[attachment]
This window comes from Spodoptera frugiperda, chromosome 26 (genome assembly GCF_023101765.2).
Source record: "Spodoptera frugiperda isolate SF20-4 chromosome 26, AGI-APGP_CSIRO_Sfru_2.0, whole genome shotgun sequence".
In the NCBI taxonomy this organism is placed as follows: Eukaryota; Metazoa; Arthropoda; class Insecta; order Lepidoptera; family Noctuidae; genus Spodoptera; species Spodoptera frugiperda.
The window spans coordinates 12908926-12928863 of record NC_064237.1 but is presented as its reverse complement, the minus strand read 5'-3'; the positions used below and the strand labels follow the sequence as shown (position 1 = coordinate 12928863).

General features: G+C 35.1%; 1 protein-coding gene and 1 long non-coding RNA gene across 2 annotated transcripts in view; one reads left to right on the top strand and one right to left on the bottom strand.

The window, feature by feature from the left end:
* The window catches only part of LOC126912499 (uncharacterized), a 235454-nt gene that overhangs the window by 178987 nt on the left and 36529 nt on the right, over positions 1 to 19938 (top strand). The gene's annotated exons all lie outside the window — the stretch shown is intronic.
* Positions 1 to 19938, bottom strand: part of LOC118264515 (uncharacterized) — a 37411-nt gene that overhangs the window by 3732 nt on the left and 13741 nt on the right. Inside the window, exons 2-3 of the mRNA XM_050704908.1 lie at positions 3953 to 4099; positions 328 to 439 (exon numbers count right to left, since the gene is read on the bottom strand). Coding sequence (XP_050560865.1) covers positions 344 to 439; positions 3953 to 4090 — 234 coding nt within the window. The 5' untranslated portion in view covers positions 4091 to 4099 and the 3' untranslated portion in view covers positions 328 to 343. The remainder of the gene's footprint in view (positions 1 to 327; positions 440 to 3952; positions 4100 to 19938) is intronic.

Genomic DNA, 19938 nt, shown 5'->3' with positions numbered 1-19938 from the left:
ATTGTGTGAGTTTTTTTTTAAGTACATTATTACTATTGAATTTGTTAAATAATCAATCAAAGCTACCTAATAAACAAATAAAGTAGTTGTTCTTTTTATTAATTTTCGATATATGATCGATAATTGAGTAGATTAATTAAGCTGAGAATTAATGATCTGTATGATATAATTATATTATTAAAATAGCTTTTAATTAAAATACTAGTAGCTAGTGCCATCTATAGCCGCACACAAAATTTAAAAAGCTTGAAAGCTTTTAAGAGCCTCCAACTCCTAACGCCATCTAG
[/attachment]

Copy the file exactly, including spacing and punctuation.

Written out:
This window comes from Spodoptera frugiperda, chromosome 26 (genome assembly GCF_023101765.2).
Source record: "Spodoptera frugiperda isolate SF20-4 chromosome 26, AGI-APGP_CSIRO_Sfru_2.0, whole genome shotgun sequence".
In the NCBI taxonomy this organism is placed as follows: Eukaryota; Metazoa; Arthropoda; class Insecta; order Lepidoptera; family Noctuidae; genus Spodoptera; species Spodoptera frugiperda.
The window spans coordinates 12908926-12928863 of record NC_064237.1 but is presented as its reverse complement, the minus strand read 5'-3'; the positions used below and the strand labels follow the sequence as shown (position 1 = coordinate 12928863).

General features: G+C 35.1%; 1 protein-coding gene and 1 long non-coding RNA gene across 2 annotated transcripts in view; one reads left to right on the top strand and one right to left on the bottom strand.

The window, feature by feature from the left end:
* The window catches only part of LOC126912499 (uncharacterized), a 235454-nt gene that overhangs the window by 178987 nt on the left and 36529 nt on the right, over positions 1 to 19938 (top strand). The gene's annotated exons all lie outside the window — the stretch shown is intronic.
* Positions 1 to 19938, bottom strand: part of LOC118264515 (uncharacterized) — a 37411-nt gene that overhangs the window by 3732 nt on the left and 13741 nt on the right. Inside the window, exons 2-3 of the mRNA XM_050704908.1 lie at positions 3953 to 4099; positions 328 to 439 (exon numbers count right to left, since the gene is read on the bottom strand). Coding sequence (XP_050560865.1) covers positions 344 to 439; positions 3953 to 4090 — 234 coding nt within the window. The 5' untranslated portion in view covers positions 4091 to 4099 and the 3' untranslated portion in view covers positions 328 to 343. The remainder of the gene's footprint in view (positions 1 to 327; positions 440 to 3952; positions 4100 to 19938) is intronic.

Genomic DNA, 19938 nt, shown 5'->3' with positions numbered 1-19938 from the left:
ATTGTGTGAGTTTTTTTTTAAGTACATTATTACTATTGAATTTGTTAAATAATCAATCAAAGCTACCTAATAAACAAATAAAGTAGTTGTTCTTTTTATTAATTTTCGATATATGATCGATAATTGAGTAGATTAATTAAGCTGAGAATTAATGATCTGTATGATATAATTATATTATTAAAATAGCTTTTAATTAAAATACTAGTAGCTAGTGCCATCTATAGCCGCACACAAAATTTAAAAAGCTTGAAAGCTTTTAAGAGCCTCCAACTCCTAACGCCATCTAG